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Bullying

Why Some Parents Let Their Kids Bully and Disrespect Them

The reasons parents allow it, and one key solution to the problem.

Key points

  • Parents' relationships with their children mirror their relationships with others.
  • Parents with low self-esteem tend to get bullied and have more difficulty maintaining boundaries.
  • Steps to end bullying behaviors includes breaking your silence, gathering support, and setting limits.
Dean Drobot/Shutterstock
Source: Dean Drobot/Shutterstock

Recently, a mother, distraught about her daughter's bullying behavior, reached out to me.

“My daughter is out of control. She verbally abuses me, puts me down, and curses at me; I don’t know what to do. Please help!”

We met for a consultation in my psychotherapy office and I witnessed firsthand her daughter's verbal assaults and contempt for her mother.

“You’re such an idiot!”

“I hate you."

“Shut up, stupid. Don’t interrupt me!”

The mother couldn't get a word in. Finally, she broke down in tears and sobbed to her daughter:

“I’m sorry I let you down. I’ll try harder.”

I wish such a session were a rare occurrence. Unfortunately, kids who bully their parents seem to be everywhere.

Kids who bully their parents

Seven years ago, I wrote a book about kids who bully their parents. At the time, I thought I was dealing with a unique situation in my hometown of Manhattan. Since then, the book has been translated into four different languages, and has been the topic of hundreds of news articles, radio shows, and podcasts—as well as the focus of this blog page.

This issue is much bigger than I thought.

Why do some parents let kids bully them?

A generation ago, few children would have gotten away with such behavior. When did bullying a parent become acceptable? Let’s do a quick review: Previously here, I identified 3 possibly relevant parenting histories:

  1. The parents had been bullied by their own parents.
  2. The parents had had absent or neglectful parents.
  3. The parents had had narcissistic parents.

In another post, I delved into the most common personality types of children who bullied their parents:

  1. The defiant bully.
  2. The anxious bully.
  3. The manipulative bully.

In still another post here, I explored 3 mistakes parents often make which can worsen the bullying:

  1. Surrendering.
  2. Punishing.
  3. Negotiating.

Generally speaking, there are 3 types of parents most likely to be bullied by their kids:

  1. The guilty parent.
  2. The anxious parent.
  3. The fix-everything parents.

Now let’s take a look at the most likely reason why parents allow their kids to bully them.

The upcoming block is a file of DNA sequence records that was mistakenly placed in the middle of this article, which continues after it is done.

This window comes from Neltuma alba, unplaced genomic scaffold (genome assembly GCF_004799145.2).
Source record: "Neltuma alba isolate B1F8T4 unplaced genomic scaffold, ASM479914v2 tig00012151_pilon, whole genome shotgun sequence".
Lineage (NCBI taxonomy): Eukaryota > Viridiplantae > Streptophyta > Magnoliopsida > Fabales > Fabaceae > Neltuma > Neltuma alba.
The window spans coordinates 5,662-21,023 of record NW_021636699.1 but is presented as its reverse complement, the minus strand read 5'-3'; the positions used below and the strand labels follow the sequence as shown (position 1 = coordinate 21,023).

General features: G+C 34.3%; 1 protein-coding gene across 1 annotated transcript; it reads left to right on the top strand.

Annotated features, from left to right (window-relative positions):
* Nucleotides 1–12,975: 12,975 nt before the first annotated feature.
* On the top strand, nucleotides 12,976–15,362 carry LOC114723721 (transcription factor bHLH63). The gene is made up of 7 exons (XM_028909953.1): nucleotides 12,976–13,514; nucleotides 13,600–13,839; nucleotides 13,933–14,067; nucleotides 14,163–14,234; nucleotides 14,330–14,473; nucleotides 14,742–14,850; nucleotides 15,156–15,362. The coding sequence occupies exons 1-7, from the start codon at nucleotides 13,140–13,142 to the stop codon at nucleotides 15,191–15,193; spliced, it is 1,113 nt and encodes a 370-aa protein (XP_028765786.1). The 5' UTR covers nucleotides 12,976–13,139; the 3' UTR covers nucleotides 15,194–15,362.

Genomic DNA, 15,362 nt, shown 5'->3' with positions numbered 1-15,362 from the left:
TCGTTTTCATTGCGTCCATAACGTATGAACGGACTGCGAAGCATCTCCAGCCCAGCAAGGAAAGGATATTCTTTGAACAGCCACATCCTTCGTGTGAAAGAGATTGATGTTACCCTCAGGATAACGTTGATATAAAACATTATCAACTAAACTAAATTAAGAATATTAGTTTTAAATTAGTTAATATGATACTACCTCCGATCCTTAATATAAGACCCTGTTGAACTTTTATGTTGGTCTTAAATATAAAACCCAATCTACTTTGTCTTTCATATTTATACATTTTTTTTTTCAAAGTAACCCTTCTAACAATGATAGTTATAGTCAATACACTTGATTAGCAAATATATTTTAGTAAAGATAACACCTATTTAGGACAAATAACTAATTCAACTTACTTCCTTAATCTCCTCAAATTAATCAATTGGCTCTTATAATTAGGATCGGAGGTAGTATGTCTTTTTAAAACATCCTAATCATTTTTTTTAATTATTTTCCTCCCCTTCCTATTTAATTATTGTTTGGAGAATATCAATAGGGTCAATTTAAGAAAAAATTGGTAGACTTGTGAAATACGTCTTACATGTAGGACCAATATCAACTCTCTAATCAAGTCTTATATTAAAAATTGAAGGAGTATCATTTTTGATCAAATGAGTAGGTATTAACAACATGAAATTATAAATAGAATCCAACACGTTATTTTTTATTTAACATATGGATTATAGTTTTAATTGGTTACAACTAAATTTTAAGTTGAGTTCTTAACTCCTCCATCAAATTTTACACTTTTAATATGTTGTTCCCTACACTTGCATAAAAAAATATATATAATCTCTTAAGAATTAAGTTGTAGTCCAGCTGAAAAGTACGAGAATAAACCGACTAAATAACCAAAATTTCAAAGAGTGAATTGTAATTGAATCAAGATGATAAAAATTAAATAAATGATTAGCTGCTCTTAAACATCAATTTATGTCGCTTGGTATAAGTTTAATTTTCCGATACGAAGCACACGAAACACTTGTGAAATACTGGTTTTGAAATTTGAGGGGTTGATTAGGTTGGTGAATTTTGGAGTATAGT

The power of low self-esteem

Very often, a parent's relationship with their child mirrors their relationship with others. Parents who let their children bully them also tend to allow others to bully them, such as their spouse, friends, co-workers, or boss. Even strangers may target them. A key reason for this unfortunate dynamic is a deep-seated struggle with self-esteem.

When a person suffers from low self-esteem, their relationships are also bound to suffer. Some of the most common attributes of people with low self-esteem are:

  • They have trouble setting boundaries with others.
  • They are conflict avoidant.
  • They have a flight- or fear-based trauma response during confrontations.
  • They are quick to surrender to a bully’s demands.
  • They are likely to apologize for situations that they did not cause.

Time and time again, I've found that when self-esteem increases, all relationships improve. For parents, self-esteem issues likely predate becoming a mother or father. This means the struggle was self-esteem may have been present in their childhood.

Raising self-esteem to defeat bullying

The express lane to fixing your relationship with your child begins with fixing your relationship with yourself. When you stop criticizing yourself, you’ll stop accepting criticism from others. When you stop apologizing, you’ll stop fearing conflict and begin taking control.

Getting your own therapist is the most significant step to help break free of the bullying dynamic. By understanding and uprooting the sources of your low self-esteem you should be able to free yourself from its toxicity and start taking charge of your relationships.

To get the ball rolling, consider taking the following steps today:

  1. Break your silence. Stop letting shame control you. Tell your family and friends about your struggle with your child.
  2. Gather support. Hire a therapist or parent coach, join a support group, or get referrals from your school guidance counselor. Unite with your partner or spouse about changes your want to make at home.
  3. Start setting limits. Once you break your silence and gather support, it’s time to end bullying behaviors at home by holding your ground, setting boundaries and not surrendering to abuse. Of course, this will take time and practice, but your efforts will eventually pay off in all your relationships.
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